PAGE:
Within this schema, Epstein can use his perverse imagination to invent and control how he relates to femaleness. In his mind, femaleness or womanhood involved not only sexually abusing real women but reducing them to non-thinking body parts which he could control. This component of the eroticization of domination is distinct from the objectification referenced in the previous paragraph because, in this component of the schema, objectification is no longer just objectification but rather the foundation or building block upon which domination is established.

In Epstein’s toxic mimicry of humane sexuality, superiority was actualized through his ability to dominate the other.

He perpetuated the system by reducing real female bodies into synthetic objects which could not protest or resist his advances. Those who are familiar with the diversity of Epstein’s sexual depravity may be aware that when his home was raided, authorities found child pornography and a stash of lewd photos stored away in a freestanding safe. These realities are also representations of both 1. objectification and 2. objectification as the springboard through which domination is attained. I think it also goes without saying that Epstein’s selection of victims as young as 12 years old is an example of the eroticization of domination insomuch as these individuals lack the emotional maturity, intellectual development, and physical power necessary to interact with him as sexual equals.

Reflecting on Epstein’s depravity and dehumanization of women, I found myself ruminating on the importance of presenting ourselves with alternatives to the modality of domination. Considering systems of relations that include parity, mutuality, and empathy. One thought that gained traction in my mind while pondering alternative modalities was the fact that people typically present two suggestions as solutions for domination: practicing love or cultivating individual and institutional freedoms.

Love and the fight for freedom.

Love is defined as an intense feeling of deep affection for another. It is an ethical, sustainable way to interact with others. However, prototypical schemas of love do not necessarily facilitate liberation from domination, or freedom. Rather, love embeds one in a system of relations with another individual who is viewed as an equal (or as having innate value and thus commanding respect) rather than freeing one from the dictatorial, oppressive grip of a malevolent individual or institution through which the subject has been reduced to an object. Although defined diversely, freedom is typically construed as the ability to speak, think, and act without restraints or hindrances being imposed on one by another. I posit that freedom exists but, because collective consciousness has yet to demonstrate an intense love for freedom, systems of domination are able to persist.

I conclude that cultivating a love of freedom, which involves being intentionally and continually in allegiance with thought systems and resistance movements that relentlessly fight for liberation, is the modality through which the current regime of domination can and should be contended.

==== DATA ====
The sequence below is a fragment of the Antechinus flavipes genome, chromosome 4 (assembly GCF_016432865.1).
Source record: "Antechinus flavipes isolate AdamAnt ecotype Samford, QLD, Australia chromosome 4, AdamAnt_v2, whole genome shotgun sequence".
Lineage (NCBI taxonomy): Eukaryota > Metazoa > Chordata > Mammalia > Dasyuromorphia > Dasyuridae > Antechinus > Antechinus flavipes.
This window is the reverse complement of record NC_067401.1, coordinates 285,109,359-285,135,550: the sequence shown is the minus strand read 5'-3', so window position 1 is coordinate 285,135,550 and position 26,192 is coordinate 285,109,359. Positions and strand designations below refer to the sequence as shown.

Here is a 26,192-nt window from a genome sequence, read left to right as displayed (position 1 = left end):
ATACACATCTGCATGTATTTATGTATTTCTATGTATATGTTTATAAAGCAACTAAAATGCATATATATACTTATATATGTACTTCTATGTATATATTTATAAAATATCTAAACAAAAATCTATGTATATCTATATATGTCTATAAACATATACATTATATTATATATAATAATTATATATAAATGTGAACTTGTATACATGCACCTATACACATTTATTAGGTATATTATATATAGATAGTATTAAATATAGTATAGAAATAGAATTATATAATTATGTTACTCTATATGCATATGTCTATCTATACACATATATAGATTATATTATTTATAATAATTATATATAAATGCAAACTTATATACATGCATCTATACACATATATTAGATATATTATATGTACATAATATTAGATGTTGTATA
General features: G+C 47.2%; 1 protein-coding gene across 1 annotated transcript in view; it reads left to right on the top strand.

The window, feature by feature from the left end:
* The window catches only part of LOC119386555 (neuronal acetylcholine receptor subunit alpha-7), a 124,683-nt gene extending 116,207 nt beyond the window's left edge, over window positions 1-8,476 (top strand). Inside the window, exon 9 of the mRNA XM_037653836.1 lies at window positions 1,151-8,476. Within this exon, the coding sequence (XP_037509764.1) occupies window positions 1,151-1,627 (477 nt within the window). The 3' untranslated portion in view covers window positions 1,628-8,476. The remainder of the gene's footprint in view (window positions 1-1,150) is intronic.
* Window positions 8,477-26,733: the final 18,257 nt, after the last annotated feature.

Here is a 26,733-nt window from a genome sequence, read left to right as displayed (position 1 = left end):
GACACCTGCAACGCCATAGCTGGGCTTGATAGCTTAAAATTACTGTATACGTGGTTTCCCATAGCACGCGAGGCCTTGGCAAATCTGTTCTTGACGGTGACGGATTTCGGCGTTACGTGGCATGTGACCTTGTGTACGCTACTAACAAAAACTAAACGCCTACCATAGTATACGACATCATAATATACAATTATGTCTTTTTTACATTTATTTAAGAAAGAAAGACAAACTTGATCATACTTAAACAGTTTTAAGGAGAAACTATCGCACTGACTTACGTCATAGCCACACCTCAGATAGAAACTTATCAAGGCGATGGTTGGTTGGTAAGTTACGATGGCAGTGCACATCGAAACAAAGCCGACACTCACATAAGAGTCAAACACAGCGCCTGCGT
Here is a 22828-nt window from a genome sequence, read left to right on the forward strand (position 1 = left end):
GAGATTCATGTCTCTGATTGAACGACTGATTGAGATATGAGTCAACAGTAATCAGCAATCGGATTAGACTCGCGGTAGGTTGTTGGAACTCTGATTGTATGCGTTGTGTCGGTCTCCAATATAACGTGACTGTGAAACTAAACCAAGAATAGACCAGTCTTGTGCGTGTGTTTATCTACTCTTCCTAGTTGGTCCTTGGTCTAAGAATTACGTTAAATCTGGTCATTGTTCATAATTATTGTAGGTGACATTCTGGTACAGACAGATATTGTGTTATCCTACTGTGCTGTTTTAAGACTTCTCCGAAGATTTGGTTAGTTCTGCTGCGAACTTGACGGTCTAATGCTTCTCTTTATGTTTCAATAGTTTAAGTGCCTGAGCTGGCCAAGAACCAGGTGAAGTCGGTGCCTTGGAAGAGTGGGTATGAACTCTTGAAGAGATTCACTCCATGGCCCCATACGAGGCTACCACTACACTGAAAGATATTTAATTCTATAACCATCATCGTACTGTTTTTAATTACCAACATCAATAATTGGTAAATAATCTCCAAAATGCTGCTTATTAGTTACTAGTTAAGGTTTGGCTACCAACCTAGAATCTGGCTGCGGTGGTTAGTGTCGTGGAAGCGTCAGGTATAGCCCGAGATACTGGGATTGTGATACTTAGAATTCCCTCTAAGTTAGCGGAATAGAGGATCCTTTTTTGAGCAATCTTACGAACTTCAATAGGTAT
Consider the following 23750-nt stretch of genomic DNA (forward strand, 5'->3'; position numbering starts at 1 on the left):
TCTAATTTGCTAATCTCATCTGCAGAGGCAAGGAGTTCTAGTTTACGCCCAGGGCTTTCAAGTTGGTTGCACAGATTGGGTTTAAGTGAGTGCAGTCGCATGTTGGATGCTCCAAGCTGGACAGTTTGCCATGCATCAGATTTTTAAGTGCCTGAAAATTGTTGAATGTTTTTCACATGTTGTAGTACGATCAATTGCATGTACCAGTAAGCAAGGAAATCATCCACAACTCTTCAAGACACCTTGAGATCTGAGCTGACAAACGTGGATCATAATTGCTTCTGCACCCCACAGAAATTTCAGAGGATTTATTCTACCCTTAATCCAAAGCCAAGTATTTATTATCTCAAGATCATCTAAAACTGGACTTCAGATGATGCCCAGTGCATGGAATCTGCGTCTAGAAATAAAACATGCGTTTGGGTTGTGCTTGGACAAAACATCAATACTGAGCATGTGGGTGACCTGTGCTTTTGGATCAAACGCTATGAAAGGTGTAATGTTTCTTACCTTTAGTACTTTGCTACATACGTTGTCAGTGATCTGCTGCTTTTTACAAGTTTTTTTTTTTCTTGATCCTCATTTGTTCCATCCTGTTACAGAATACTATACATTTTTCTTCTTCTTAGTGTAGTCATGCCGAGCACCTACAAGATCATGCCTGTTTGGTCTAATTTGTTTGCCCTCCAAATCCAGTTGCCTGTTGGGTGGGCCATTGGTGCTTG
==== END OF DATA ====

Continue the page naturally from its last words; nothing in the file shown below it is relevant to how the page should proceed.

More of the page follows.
We who believe in freedom cannot rest until it comes.


Jocelyn Crawley is a radical feminist who resides in Atlanta, Georgia. Her intense antagonism towards all forms of social injustice-including white supremacy-grows with each passing day. Her primary goal for 2020 is to connect with other radicals for the purpose of building community and organizing against oppression.
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One thought on “Epstein: The Eroticization of Domination and Women’s Fight for Freedom”

  1. Good points, with two qualifications: Epstein was an extreme aberration, and hardly typical of male attitudes toward women. And though women lack the power to dominate men sexually, there are many who want to dominate or be dominated — or both.

    Three examples from past relationships: I had a girlfriend who opposed women’s liberation, which she felt politicized intimacy. She was the woman I wanted to spend my life with, and she only had one flaw. She saw her role as subservient, and made it almost impossible for me to know what she needed, wanted, or should have complained about.

    Another (the first time we slept together) encouraged me to “be rougher” with her in bed. Another time, she asked me to tie her up. Neither suggestion interested me, or seemed to have anything to do with love.

    On the other hand, she used men shamelessly. When we lived together, she claimed she couldn’t afford her part of the rent. Then, 6 months later, she moved out and bought a house, using the rent she hadn’t paid as part of the down payment. She treated the man she later married even worse, suggesting she stay at home and raise their two kids, while he paid the bills. When the kids were grown, they separated. She kept the 4-bedroom house with a pool and 9 acres of land, and he lived in his car. He told me they had agreed that a divorce would just be too expensive.

    In a later, very brief relationship, another girlfriend once suggested that she try to talk a single woman into coming home with us for a threesome. I declined, and broke off the relationship when I learned that her homeless ex-boyfriend was sleeping with her, nights that we were apart.

    I’m sure any of the 3 could also expound on my faults. The point is that there are very kinky people out there, male and female, and that the impulse to dominate is neither gender-specific nor a male creation. Certainly men unfairly have far too much say over what goes on in the world, and at home. But there is no shortage of women who would like to exercise unearned power — and often do. And there is little evidence to support the notion that they picked up this character flaw from men.

    Far too many people, male and female, see life as an adversarial game, instead of what should be loving relationships with our partners at home, our neighbors, and the natural world around us.